VW Emissions Violations
In September 2015, the United States Environmental Protection Agency issued a notice of violation stating that Volkswagen’s “clean diesel” vehicles had been equipped with defeat devices that allowed the vehicles to adjust their internal operations to limit emissions while undergoing emissions testing in order to pass certification tests, but then adjust operations during on-road driving, resulting in emissions of nitrogen oxides (NOx) that exceeded US standards by 9 to 40 times. VW soon admitted that it had installed devices in approximately 11 million vehicles worldwide that affected emissions (referred to by government regulators as defeat devices).
Hundreds of lawsuits were filed against VW in the United States. In December 2015, all of the “clean diesel” cases against VW in the United States were consolidated into one large case, referred to as a Multidistrict Litigation, in San Francisco, California. On February 25, 2016, the judge overseeing the Multidistrict Litigation ordered that by March 24, 2016, VW and the United States government regulators report whether they would be able to agree on a proposed fix for the defeat device. The judge emphasized that he is greatly concerned about the pollution that is being emitted by the VW vehicles, and he stated that he wants a resolution as soon as possible. In early March, VW announced that it did not anticipate being able to agree to a fix with regulators by March 24 and that it anticipated a fix was still several months away.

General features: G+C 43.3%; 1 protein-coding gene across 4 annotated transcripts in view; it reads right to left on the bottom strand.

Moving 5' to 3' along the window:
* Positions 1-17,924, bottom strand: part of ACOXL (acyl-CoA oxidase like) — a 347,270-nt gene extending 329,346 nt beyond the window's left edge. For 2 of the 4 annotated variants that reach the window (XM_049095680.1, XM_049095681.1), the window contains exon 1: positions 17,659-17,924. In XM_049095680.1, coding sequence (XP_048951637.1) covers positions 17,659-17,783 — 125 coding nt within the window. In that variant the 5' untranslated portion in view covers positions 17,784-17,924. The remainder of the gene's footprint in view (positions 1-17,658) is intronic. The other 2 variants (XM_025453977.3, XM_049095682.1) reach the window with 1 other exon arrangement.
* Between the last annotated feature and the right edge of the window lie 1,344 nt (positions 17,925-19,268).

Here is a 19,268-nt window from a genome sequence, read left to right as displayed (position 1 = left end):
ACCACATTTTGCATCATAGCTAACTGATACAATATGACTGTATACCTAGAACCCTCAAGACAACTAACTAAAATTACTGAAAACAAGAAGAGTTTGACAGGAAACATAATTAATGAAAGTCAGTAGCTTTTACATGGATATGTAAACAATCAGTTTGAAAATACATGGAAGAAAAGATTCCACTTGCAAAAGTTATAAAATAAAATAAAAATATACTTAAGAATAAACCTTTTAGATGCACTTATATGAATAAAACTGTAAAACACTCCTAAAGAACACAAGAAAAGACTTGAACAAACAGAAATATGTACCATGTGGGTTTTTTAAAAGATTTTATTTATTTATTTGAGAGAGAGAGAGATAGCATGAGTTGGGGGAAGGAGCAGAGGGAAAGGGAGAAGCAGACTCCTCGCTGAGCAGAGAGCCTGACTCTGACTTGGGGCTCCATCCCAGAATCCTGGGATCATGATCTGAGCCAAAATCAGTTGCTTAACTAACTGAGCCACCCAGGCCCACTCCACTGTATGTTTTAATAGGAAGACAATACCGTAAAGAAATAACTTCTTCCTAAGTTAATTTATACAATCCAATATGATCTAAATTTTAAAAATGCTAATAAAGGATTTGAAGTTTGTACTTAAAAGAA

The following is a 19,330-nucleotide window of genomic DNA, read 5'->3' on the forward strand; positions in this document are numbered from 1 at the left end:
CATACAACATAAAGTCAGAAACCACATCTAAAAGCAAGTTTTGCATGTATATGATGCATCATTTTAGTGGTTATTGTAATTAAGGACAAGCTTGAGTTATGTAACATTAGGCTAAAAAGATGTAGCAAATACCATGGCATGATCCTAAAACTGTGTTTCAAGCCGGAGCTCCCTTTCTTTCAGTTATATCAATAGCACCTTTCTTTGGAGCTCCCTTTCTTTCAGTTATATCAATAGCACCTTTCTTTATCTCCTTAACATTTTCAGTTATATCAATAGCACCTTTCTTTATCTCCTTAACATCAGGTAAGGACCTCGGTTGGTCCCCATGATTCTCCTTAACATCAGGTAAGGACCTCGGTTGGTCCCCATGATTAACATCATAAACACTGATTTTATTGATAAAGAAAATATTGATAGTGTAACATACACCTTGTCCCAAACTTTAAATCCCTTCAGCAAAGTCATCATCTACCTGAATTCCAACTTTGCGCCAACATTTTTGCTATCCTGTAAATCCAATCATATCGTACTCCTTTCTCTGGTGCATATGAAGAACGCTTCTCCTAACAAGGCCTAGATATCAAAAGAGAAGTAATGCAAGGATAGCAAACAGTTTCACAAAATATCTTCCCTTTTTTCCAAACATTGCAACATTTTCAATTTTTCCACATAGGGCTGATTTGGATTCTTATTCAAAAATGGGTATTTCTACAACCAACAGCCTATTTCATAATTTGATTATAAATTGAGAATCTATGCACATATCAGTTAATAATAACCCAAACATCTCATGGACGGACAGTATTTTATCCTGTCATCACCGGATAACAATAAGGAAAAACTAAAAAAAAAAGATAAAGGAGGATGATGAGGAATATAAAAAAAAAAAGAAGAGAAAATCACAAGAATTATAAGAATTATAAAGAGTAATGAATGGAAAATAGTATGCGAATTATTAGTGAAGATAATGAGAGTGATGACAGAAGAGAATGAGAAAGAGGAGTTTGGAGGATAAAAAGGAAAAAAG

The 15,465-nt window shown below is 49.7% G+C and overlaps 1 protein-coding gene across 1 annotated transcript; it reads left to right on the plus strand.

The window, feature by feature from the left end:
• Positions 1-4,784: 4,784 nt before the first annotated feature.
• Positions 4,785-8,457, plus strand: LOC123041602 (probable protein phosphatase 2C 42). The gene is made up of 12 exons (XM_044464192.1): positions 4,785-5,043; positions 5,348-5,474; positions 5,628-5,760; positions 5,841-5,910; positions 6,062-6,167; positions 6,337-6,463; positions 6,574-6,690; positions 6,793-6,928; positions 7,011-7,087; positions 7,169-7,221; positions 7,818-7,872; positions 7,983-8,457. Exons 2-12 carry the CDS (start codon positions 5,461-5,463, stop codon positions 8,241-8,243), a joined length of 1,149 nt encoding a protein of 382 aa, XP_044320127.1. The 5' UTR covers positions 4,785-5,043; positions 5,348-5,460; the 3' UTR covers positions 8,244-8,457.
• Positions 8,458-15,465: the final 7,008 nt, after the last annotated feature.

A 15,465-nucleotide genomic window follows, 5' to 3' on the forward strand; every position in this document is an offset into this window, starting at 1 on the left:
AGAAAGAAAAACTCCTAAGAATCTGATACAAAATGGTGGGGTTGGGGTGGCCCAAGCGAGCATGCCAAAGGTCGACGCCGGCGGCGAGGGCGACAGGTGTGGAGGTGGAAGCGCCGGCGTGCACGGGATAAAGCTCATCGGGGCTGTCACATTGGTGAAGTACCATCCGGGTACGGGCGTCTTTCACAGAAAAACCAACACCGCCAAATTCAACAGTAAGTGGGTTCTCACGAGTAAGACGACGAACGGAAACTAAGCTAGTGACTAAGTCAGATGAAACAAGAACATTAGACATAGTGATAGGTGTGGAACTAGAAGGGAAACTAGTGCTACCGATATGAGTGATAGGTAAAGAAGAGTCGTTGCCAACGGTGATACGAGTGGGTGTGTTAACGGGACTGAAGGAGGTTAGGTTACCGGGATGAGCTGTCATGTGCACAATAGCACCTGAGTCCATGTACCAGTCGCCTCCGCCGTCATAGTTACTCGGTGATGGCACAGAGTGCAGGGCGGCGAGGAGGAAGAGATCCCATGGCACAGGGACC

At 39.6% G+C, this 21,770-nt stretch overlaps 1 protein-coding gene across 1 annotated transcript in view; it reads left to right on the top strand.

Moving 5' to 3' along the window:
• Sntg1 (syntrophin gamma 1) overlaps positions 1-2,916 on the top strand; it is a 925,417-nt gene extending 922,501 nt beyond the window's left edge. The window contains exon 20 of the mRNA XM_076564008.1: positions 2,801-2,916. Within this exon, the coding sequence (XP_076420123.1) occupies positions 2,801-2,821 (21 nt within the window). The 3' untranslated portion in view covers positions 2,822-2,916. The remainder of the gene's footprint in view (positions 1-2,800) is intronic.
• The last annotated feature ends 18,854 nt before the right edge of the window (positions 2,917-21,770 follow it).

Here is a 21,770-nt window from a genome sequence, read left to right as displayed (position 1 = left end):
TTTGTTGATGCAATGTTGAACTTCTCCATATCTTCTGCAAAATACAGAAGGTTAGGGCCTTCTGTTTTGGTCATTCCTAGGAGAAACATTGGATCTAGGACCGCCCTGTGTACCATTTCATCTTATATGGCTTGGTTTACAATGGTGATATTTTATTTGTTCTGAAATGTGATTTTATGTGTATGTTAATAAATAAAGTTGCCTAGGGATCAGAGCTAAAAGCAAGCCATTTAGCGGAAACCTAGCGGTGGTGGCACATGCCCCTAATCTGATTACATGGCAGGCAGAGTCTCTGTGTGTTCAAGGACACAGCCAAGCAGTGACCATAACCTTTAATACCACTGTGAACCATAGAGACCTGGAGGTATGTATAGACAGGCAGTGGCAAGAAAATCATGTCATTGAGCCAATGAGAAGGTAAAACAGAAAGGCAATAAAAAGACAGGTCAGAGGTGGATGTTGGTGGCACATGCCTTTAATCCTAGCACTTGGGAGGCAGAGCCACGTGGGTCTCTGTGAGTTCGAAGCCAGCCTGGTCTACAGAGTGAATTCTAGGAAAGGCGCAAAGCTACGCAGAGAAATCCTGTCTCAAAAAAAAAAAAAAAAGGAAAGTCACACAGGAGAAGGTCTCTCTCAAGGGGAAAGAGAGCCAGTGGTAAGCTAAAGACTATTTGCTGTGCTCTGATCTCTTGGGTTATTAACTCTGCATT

VW Position in Europe
While it offered US drivers a “Goodwill Package” consisting of a $500 credit and $500 to use at a VW dealership, VW has stated that it will not offer compensation or goodwill payments in Europe. Instead of addressing its deceit and abuse of the trust in Europe, VW insists that its violations are merely technical and that they owe nothing to their European customers.
Hausfeld LLP, the global litigation firm, has written to VW to urge VW treat its European customers equitably and fairly. Hausfeld accompanied its letter with two reports.
· The first is an economics report demonstrating the harm inflicted in Europe by VW’s deceptive conduct.
· The second is a technical report analyzing the difficulty that VW will face in creating a solution for the deceit and explaining that any attempt to readjust vehicle emissions will likely result in a reduction in performance and/or an increase in fuel consumption.
Hausfeld has posted the letter and the reports on this website. The website also contains relevant excerpts from the transcript of the February 25 hearing.
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